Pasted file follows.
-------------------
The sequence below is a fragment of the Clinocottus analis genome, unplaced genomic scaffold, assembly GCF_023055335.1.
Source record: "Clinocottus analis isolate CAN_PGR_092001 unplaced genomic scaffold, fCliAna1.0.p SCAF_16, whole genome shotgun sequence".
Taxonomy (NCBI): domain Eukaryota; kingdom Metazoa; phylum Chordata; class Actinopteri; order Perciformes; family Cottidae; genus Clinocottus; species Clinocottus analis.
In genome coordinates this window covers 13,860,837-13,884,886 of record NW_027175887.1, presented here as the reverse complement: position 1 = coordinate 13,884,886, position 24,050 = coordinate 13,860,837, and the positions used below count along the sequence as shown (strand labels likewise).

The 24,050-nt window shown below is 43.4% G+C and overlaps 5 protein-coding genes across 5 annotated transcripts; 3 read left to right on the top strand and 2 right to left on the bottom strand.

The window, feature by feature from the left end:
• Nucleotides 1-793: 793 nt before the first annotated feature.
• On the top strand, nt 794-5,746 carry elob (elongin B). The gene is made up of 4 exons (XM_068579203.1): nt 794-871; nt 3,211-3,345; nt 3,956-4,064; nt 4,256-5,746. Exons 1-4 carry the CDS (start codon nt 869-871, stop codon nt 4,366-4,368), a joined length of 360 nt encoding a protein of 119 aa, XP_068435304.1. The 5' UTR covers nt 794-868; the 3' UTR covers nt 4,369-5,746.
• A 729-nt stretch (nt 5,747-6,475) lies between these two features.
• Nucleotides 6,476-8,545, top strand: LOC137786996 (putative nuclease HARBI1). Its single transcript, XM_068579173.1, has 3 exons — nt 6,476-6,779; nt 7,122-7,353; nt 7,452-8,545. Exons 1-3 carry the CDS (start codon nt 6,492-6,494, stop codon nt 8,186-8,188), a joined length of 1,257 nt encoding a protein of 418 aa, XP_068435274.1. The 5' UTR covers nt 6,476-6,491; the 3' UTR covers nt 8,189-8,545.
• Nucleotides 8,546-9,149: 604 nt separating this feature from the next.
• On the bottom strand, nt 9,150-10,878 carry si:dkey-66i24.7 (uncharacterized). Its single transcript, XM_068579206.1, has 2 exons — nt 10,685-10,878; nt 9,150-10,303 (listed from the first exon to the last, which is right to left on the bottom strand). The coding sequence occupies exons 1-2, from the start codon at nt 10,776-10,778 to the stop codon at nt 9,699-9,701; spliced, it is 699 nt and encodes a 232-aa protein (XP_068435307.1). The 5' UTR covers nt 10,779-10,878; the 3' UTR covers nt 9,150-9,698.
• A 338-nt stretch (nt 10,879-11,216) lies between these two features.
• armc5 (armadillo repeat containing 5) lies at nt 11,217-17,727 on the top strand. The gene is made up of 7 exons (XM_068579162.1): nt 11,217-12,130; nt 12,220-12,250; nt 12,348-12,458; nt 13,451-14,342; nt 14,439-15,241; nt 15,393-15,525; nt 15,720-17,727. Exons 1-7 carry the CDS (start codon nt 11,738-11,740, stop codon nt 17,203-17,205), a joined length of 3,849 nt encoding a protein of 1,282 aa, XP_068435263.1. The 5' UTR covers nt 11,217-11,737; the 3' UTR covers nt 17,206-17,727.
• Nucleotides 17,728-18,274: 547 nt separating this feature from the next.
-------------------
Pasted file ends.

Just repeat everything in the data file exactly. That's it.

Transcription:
The sequence below is a fragment of the Clinocottus analis genome, unplaced genomic scaffold, assembly GCF_023055335.1.
Source record: "Clinocottus analis isolate CAN_PGR_092001 unplaced genomic scaffold, fCliAna1.0.p SCAF_16, whole genome shotgun sequence".
Taxonomy (NCBI): domain Eukaryota; kingdom Metazoa; phylum Chordata; class Actinopteri; order Perciformes; family Cottidae; genus Clinocottus; species Clinocottus analis.
In genome coordinates this window covers 13,860,837-13,884,886 of record NW_027175887.1, presented here as the reverse complement: position 1 = coordinate 13,884,886, position 24,050 = coordinate 13,860,837, and the positions used below count along the sequence as shown (strand labels likewise).

The 24,050-nt window shown below is 43.4% G+C and overlaps 5 protein-coding genes across 5 annotated transcripts; 3 read left to right on the top strand and 2 right to left on the bottom strand.

The window, feature by feature from the left end:
• Nucleotides 1-793: 793 nt before the first annotated feature.
• On the top strand, nt 794-5,746 carry elob (elongin B). The gene is made up of 4 exons (XM_068579203.1): nt 794-871; nt 3,211-3,345; nt 3,956-4,064; nt 4,256-5,746. Exons 1-4 carry the CDS (start codon nt 869-871, stop codon nt 4,366-4,368), a joined length of 360 nt encoding a protein of 119 aa, XP_068435304.1. The 5' UTR covers nt 794-868; the 3' UTR covers nt 4,369-5,746.
• A 729-nt stretch (nt 5,747-6,475) lies between these two features.
• Nucleotides 6,476-8,545, top strand: LOC137786996 (putative nuclease HARBI1). Its single transcript, XM_068579173.1, has 3 exons — nt 6,476-6,779; nt 7,122-7,353; nt 7,452-8,545. Exons 1-3 carry the CDS (start codon nt 6,492-6,494, stop codon nt 8,186-8,188), a joined length of 1,257 nt encoding a protein of 418 aa, XP_068435274.1. The 5' UTR covers nt 6,476-6,491; the 3' UTR covers nt 8,189-8,545.
• Nucleotides 8,546-9,149: 604 nt separating this feature from the next.
• On the bottom strand, nt 9,150-10,878 carry si:dkey-66i24.7 (uncharacterized). Its single transcript, XM_068579206.1, has 2 exons — nt 10,685-10,878; nt 9,150-10,303 (listed from the first exon to the last, which is right to left on the bottom strand). The coding sequence occupies exons 1-2, from the start codon at nt 10,776-10,778 to the stop codon at nt 9,699-9,701; spliced, it is 699 nt and encodes a 232-aa protein (XP_068435307.1). The 5' UTR covers nt 10,779-10,878; the 3' UTR covers nt 9,150-9,698.
• A 338-nt stretch (nt 10,879-11,216) lies between these two features.
• armc5 (armadillo repeat containing 5) lies at nt 11,217-17,727 on the top strand. The gene is made up of 7 exons (XM_068579162.1): nt 11,217-12,130; nt 12,220-12,250; nt 12,348-12,458; nt 13,451-14,342; nt 14,439-15,241; nt 15,393-15,525; nt 15,720-17,727. Exons 1-7 carry the CDS (start codon nt 11,738-11,740, stop codon nt 17,203-17,205), a joined length of 3,849 nt encoding a protein of 1,282 aa, XP_068435263.1. The 5' UTR covers nt 11,217-11,737; the 3' UTR covers nt 17,206-17,727.
• Nucleotides 17,728-18,274: 547 nt separating this feature from the next.